When all the turkey sandwiches have been gobbled down and you’re feeling well and truly stuffed, an idea pops into your head. As the new year dawns, you may be looking to fulfil your ‘new you’ potential by undertaking a fad diet and slimming down. However, before you jump right in and start cutting those calories, you might want to consider the potential pitfalls of this resolution. Here’s what you should know first.
You might lose muscle (as well as fat)
While you might want to shed a few extra pounds after the festive season, any type of weight loss could also lead to muscle loss, according to research. If you’re an athletic person, the last thing you want is to essentially become weaker as a result of your fad dieting. Put simply, you need to give your body what it needs when you are active, which means that shedding any muscle you’ve built up is a recipe for disaster.
To make matters worse, it’s easier to regain fat than muscle, which can lead to an overall higher risk of obesity. That means that when you ditch the diet plan come February, you might find that you begin to put on more weight in fat form than you had pre-diet. In turn, that could make it even harder to get back into shape and rebuild the muscle you’ve lost.
Losing (and gaining) weight impacts your heart
Let’s face it, yo-yo dieting often results in quickly losing weight and then regaining it just as fast. If that sounds familiar, you might want to skip the diet plan this January. Fluctuating weight can have a direct impact on your heart health. Revealing research published in the New England Journal of Medicine suggests that the bigger the weight loss and gain, the more likely your risk of having a heart problem is in the future.
Since a massive 160,000 Brits die from heart and circulatory disease every year, protecting your heart is vital. Exercising regularly and eating well are two core parts of the puzzle here. Of course, you should also be sure to eat plenty of heart-healthy foods, such as whole grains, leafy greens, nuts, fish, pulses and legumes. (Oh, and avoid fried food!)
You could increase your risk of diabetes
If you’re constantly starting new diets, there’s a decent chance that you might be ‘weight cycling’. In simple terms, this issue means that you will regularly lose and then put weight back on. These changes may not sound too dangerous, but there’s evidence to suggest that they could be impacting your health more than you know. One review of research suggests that this process can actually lead to a higher overall risk of diabetes.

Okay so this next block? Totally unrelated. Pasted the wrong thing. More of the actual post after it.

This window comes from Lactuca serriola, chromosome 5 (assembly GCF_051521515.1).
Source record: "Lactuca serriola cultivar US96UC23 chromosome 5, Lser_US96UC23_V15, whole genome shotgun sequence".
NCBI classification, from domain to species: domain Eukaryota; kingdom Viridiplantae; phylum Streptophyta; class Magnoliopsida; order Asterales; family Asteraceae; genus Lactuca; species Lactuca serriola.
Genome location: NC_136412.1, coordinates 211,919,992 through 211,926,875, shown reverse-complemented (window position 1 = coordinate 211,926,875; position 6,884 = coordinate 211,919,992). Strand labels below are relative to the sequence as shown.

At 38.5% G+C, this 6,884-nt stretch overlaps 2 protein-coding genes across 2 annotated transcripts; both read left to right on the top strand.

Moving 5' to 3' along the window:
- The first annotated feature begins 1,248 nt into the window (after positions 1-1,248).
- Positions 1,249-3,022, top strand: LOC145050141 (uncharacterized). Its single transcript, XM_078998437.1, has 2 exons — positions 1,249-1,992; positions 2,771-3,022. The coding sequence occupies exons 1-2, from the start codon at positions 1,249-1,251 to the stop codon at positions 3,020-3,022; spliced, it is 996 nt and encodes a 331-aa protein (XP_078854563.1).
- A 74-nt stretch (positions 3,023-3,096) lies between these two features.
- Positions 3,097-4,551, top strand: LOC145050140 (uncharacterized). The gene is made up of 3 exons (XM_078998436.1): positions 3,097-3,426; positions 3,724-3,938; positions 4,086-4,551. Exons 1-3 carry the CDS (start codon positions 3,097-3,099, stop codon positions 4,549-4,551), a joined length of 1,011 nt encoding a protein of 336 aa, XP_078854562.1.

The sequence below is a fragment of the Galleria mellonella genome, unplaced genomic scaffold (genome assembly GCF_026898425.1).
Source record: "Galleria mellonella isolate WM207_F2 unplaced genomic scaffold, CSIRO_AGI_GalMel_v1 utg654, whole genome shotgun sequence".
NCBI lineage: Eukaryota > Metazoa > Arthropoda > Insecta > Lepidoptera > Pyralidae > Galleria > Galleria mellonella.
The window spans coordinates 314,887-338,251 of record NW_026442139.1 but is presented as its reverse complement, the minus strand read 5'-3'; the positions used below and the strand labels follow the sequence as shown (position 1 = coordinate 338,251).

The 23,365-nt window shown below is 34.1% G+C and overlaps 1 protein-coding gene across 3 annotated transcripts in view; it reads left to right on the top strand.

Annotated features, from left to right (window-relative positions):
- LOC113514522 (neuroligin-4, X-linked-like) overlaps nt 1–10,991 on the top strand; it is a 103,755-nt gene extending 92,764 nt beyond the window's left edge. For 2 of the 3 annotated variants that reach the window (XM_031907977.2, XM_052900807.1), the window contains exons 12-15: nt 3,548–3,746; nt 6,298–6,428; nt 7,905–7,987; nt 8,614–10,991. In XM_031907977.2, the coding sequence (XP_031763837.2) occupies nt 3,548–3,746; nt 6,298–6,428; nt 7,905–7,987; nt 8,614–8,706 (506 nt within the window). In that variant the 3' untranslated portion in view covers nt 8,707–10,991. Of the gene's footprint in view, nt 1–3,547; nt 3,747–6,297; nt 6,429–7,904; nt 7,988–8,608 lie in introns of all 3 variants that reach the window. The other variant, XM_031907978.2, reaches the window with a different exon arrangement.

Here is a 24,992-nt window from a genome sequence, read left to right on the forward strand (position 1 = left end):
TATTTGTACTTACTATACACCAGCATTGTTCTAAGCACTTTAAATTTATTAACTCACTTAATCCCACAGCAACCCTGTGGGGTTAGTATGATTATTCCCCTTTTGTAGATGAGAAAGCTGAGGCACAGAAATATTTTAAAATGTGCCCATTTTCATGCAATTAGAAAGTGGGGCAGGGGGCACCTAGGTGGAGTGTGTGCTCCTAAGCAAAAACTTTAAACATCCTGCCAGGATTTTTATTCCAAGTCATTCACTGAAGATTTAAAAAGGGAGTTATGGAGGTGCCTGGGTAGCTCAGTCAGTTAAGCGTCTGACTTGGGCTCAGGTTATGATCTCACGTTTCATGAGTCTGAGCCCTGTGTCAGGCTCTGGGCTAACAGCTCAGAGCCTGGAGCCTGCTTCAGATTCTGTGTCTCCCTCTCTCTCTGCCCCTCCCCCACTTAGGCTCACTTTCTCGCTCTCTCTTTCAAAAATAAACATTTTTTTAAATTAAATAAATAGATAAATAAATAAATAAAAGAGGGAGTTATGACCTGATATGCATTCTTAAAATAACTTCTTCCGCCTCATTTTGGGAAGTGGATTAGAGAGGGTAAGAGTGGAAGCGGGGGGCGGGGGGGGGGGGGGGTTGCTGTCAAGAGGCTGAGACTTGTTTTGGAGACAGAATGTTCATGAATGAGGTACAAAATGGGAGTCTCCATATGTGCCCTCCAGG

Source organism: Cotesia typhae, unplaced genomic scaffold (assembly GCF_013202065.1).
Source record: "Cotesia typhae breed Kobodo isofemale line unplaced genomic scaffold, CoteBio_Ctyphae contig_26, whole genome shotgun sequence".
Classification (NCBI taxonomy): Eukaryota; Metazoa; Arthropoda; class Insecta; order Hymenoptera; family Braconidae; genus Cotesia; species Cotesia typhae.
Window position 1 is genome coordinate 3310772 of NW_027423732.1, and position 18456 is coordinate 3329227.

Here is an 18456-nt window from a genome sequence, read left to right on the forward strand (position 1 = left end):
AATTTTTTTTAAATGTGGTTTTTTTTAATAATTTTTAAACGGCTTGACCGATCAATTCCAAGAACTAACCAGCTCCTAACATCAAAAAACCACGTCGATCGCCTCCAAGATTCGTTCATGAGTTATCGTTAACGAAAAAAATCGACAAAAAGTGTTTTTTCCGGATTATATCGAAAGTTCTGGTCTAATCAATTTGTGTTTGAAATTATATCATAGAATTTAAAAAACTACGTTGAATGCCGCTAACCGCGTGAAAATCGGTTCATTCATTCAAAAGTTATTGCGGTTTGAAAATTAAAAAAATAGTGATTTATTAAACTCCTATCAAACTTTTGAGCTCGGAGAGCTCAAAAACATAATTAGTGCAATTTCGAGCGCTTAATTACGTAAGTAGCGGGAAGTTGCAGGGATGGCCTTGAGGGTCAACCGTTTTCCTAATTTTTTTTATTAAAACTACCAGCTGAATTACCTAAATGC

The report looked at 17 different studies and found that — in four cases — yo-yo dieting resulted in a higher chance of the metabolic problem. Needless to say, you should always prioritise your greater health when it comes to the food that you eat. Avoiding the trap of regularly dieting at certain times of the year is a step towards protecting your wellness.
Dieting when young can be extra dangerous
Fad dieting may seem like no big deal but if you start dieting when you’re young, that could be a problem. One study from the Society for the Study of Ingestive Behavior suggests that dieting in your youth could negatively impact your health in the future. The results showed that the earlier a woman was when she embarked on her first diet, the more likely she was to suffer serious health complaints in later life.
What’s more, getting into the habit of dieting (and then quitting) regularly is a negative pattern. Should you find that you lose weight quickly and easily, you may be tempted to start a new diet every time you would like to slim down. That mentality can be tricky. Adopting new diet trends as they arise means that you will continually be depriving yourself of certain vitamins, nutrients and, in some cases, whole food groups.
Diet culture can be extremely alluring, promising quick fixes and instant weight loss. However, the truth of the matter is that getting caught up in this trend is a real mistake. As we’ve looked at here, weight cycling and yo-yo dieting can lead to an increased risk of disease, muscle loss and other conditions in later life. Rather than putting your wellness in danger, it’s far better to adopt a healthy, sustainable, all-around lifestyle that includes eating well. Your best route to success, is learning to build the healthy habits that will last.